I haven't quite worked this theory out yet, but my sense is that economic status has been cleaved free of economic security. So the sort of goods that signal affluence -- iPods and iPhones and laptop computers and plasma televisions -- are becoming much cheaper, more broadly accessible, and thus more widely owned. Lots of people, particularly young people, can thus claim economic status. The trappings of our wealth are all around us.
Yet economic security is quite a bit further from reach. It's impossible for me to imagine how I'll ever buy a home. Further education for me and eventual education for my kids are far beyond what my salary seems able to bear. And let's not get into health care. Point being: The affluence I can easily purchase into my 20s seems liable to crash right into the security I discover is out of reach in my 30s.
Meanwhile, from where I sit, the American Dream is a pretty weak force. White picket fences aren't the culturally transmitted vision of prosperity. Electronics are. Awesome stuff is.... By offering status without security, folks lose the class discontent that would turn them into a constituency for the security. And so they don't get it.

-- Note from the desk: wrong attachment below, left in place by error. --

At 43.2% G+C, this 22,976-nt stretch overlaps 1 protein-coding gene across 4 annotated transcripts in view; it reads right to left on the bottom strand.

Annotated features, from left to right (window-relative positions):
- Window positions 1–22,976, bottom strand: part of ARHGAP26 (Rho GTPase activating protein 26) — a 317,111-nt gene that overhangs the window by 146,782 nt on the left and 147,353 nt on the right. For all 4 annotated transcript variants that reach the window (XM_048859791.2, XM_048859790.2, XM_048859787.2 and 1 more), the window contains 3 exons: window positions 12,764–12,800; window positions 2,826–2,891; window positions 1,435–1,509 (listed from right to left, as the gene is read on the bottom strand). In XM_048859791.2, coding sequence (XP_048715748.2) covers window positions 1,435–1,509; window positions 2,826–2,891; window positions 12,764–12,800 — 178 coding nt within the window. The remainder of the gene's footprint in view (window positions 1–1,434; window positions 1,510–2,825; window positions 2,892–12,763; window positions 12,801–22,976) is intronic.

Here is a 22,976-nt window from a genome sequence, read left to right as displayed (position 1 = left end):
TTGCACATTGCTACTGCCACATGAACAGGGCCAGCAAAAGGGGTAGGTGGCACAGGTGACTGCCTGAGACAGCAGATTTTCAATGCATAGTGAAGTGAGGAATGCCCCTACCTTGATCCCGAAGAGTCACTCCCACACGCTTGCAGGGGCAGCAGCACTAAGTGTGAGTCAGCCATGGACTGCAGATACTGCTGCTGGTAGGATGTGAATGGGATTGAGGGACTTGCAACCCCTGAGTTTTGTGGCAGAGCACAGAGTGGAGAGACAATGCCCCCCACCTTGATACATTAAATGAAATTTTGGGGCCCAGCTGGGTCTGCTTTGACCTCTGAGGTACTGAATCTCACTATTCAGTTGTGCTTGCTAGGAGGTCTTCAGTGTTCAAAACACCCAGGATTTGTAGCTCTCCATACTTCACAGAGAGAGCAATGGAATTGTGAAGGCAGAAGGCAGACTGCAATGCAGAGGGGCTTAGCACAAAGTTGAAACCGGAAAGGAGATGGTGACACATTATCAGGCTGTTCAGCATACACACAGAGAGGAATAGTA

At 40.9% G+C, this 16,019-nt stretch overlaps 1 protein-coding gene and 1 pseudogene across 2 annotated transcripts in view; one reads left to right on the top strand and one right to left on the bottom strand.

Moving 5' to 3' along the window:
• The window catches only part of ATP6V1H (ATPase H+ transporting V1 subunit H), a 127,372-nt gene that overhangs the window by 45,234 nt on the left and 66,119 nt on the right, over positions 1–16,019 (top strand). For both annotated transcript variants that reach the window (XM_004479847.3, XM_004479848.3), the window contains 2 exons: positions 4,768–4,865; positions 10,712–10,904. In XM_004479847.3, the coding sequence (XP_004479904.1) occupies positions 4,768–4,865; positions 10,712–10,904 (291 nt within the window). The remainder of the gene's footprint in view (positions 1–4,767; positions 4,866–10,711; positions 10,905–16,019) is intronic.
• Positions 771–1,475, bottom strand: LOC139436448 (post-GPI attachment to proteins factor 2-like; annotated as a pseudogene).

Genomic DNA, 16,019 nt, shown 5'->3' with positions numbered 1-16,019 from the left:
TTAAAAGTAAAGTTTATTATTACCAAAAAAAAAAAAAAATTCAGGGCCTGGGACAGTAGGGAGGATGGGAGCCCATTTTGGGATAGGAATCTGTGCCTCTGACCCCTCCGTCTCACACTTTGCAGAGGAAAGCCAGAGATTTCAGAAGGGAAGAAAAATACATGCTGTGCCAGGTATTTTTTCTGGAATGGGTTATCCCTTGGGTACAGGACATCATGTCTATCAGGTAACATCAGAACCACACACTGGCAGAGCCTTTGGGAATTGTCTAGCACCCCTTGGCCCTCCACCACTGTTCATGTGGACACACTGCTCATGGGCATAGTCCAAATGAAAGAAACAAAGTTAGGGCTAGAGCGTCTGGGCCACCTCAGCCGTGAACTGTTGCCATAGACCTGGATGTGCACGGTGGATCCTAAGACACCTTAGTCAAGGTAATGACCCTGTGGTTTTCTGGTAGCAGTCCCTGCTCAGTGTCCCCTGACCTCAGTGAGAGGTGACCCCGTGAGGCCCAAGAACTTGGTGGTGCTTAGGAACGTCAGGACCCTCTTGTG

What Ezra reflects here is not a sense of cultural change, but a sense of his culture. His 23-year-old, born-in-the-middle-of-the-Reagan-administration culture. Of course iPods are a proxy for status--what do you need with security when you're twenty freakin' three? Parents with kids, geezers with ailing joints, oldsters confronting $5,000-a-day hospital bills: they do not trade baubles for security. They may choose baubles because they cannot choose security, but that's a different thing.
When you're young, you haven't had the experience of different selves--you haven't been a parent, a grunt worker, a pallbearer, middle-aged. So you extrapolate based on a small sample size of experience. In that condescension that only comes with age, I say: wait, Ezra, things will look different in twenty years.
(As to his point, I'll add this--Americans have never been particularly class-identified. But they are aware of their own relative levels of risk. I tend to think he has it backward. My guess is that there is a deep concern among Americans that they're one spill on an icy sidewalk from bankruptcy and that, after a generation of middle-class abetted profit-taking by the rich, this may be the change force of the next decade.)